For as long as I can remember, I’ve always had some trouble with my sleeping. It started when I was in elementary school; I would excuse myself from morning class and go straight to the administration office and ask if I could take a nap in the nurse’s room. They always obliged, but when it became more frequent, they called up my mother and started asking questions about my schedule at home. Even though I followed the same routine nightly, I never could get the full amount of sleep that my body was craving (At the age of 32 I can still attest to this statement!)

I remember trying to doze off to the radio that I was permitted to listen to for a little while before my mother came in to shut it off. Once those tunes stopped, my brain would start to race. Even at a young age, I was still spinning with ideas and thoughts – not knowing how to turn it all off. Sometimes I would try to ignore it, pinch my eyes tightly and wait for them to subside. Other nights it wasn’t so simple, and I would lie awake in my bed trying to “count sheep” as my mother asked me to do so often.

Once my mother passed away, I was stricken with insomnia. I was barely a teenager at this point, and the anxiety was starting to grow more within. My usual method to try and combat this was to stay up and read, however, most of the books I got my hands on were too good to put down, and I wouldn’t end up sleeping. I never confided in my adoptive father about these issues; it was hard enough to talk to him about everything that was happening inside of me since he saw me as a weak person. He would sometimes see me up at the wee hours of the morning and demand that I go to bed, never asking what I was still doing up or if I needed anything. I would turn off my light and pretend that I would, but I would always lie awake staring at my ceiling fan while my thoughts took over.

When I started college, I mentioned how bad my insomnia was to my then doctor, after I was up for 72 hours straight. He decided to prescribe me sleeping pills instead of asking me any other questions, and I thought that would be my solution to it all. After several months, I noticed that I would take my pills every night even when it wasn’t warranted. I was scared that I was getting addicted to them, so instead of discussing it with my doctor, I went off of them entirely. It was tough to adjust back to a full night’s sleep at first, but after several weeks I was starting to sleep better. Months went by, and my insomnia seemed to be at bay – but, I would still only pull 4-5 hours a night at best, no matter how early I went to bed.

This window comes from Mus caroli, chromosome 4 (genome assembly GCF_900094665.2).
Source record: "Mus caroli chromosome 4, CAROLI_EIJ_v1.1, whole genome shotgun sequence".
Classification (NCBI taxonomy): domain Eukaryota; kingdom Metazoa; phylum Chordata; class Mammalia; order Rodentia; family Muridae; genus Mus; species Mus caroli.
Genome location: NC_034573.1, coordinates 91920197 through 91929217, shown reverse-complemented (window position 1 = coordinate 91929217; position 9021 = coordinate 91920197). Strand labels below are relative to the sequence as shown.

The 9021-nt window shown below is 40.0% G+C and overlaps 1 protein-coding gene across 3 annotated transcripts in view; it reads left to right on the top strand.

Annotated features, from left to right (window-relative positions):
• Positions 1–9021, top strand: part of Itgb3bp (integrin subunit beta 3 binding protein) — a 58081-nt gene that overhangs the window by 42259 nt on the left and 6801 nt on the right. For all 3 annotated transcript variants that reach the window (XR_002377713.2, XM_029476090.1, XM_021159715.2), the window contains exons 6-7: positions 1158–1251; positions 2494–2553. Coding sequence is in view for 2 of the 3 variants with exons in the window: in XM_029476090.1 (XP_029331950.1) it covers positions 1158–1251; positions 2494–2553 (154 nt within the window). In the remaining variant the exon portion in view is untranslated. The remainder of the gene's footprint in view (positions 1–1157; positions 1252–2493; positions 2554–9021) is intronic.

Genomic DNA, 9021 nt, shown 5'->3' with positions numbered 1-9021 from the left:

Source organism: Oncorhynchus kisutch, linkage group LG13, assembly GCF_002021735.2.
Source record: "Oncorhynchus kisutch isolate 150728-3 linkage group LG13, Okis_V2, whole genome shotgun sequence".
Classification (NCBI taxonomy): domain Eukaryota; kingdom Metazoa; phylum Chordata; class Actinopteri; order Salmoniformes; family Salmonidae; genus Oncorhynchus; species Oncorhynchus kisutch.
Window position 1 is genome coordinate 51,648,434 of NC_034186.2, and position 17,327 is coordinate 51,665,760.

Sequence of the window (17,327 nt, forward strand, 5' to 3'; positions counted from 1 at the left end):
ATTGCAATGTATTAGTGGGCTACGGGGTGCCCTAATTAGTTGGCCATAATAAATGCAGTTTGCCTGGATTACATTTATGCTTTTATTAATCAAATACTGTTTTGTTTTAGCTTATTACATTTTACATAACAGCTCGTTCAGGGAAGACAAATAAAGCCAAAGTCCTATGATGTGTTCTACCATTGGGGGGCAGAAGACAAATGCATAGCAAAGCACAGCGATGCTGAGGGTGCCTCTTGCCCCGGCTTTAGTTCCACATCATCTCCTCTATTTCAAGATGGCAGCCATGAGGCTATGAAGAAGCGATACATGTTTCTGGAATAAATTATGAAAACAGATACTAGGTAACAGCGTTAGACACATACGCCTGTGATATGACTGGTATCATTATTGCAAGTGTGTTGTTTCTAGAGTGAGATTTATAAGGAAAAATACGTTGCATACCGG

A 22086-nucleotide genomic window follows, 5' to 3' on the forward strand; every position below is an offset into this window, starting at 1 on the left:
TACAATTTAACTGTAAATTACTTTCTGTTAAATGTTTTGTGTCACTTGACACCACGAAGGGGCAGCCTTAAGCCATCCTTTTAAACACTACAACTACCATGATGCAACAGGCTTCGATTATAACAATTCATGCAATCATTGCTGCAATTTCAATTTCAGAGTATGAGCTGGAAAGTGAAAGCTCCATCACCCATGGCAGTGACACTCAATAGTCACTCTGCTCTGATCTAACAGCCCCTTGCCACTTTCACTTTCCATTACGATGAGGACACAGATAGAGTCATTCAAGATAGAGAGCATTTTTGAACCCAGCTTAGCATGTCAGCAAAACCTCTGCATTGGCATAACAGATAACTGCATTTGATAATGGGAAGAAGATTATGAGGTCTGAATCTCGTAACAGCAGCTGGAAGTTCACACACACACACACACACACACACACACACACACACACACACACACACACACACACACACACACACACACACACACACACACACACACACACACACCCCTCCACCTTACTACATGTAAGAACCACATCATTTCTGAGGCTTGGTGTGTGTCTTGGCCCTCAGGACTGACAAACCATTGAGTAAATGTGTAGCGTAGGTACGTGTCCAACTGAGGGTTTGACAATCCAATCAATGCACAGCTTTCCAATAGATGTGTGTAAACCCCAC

During this time my anxiety was developing tenfold. I was still unaware of what was happening to me since I was consumed by my toxic atmosphere. I would lie awake, pleading with my body to go to bed, but instead, my mind was on full blast:

I forgot to put that one dish in the sink tonight; they’re going to be so mad at me for that. Do I need to remember tomorrow to write them a note so they don’t think that I’m mad at them for no reason, which reminds me, maybe I can offer to take them out for dinner? I know I barely make any money as it is, but they’re just always so mad at me, maybe I can show them that I can be responsible and they’ll change their mind? Who am I kidding myself, no one likes me and no one ever will. They’re entirely right when they say that I’m a loner and have no friends. I’m just going to die alone; I might be dying right now and not even know. Would they even be sad? Yeah, right, Andrea.

Even though I got out of that toxic environment late, I still battle with some form of these thoughts some nights. Recently, I couldn’t even tell you what’s been going on in my mind; I feel as if I’m being pushed in so many directions that it doesn’t even make sense to me at this point. Last night, I was in bed worrying about paint colours. PAINT. COLOURS.

The thing is, I know that these thoughts are contributing to me not sleeping and no matter how many hot baths, essential oils, teas, etc. I try – nothing can calm my anxious mind. But as you can see, since I was a little girl I’ve just been adapting to my sleeplessness. I have better nights than I used to, and I can honestly say I haven’t been hit with insomnia in several years (yay!), but my sleeplessness will always be around the corner since I’m stuck with my ever gracious anxiety. Luckily I have fur babies to cuddle to make me feel better about it

If you suffer from the same symptom, know that you’re not alone – and there are SO many options that you can try to help combat it. Just because it didn’t work for me doesn’t mean it won’t work for you!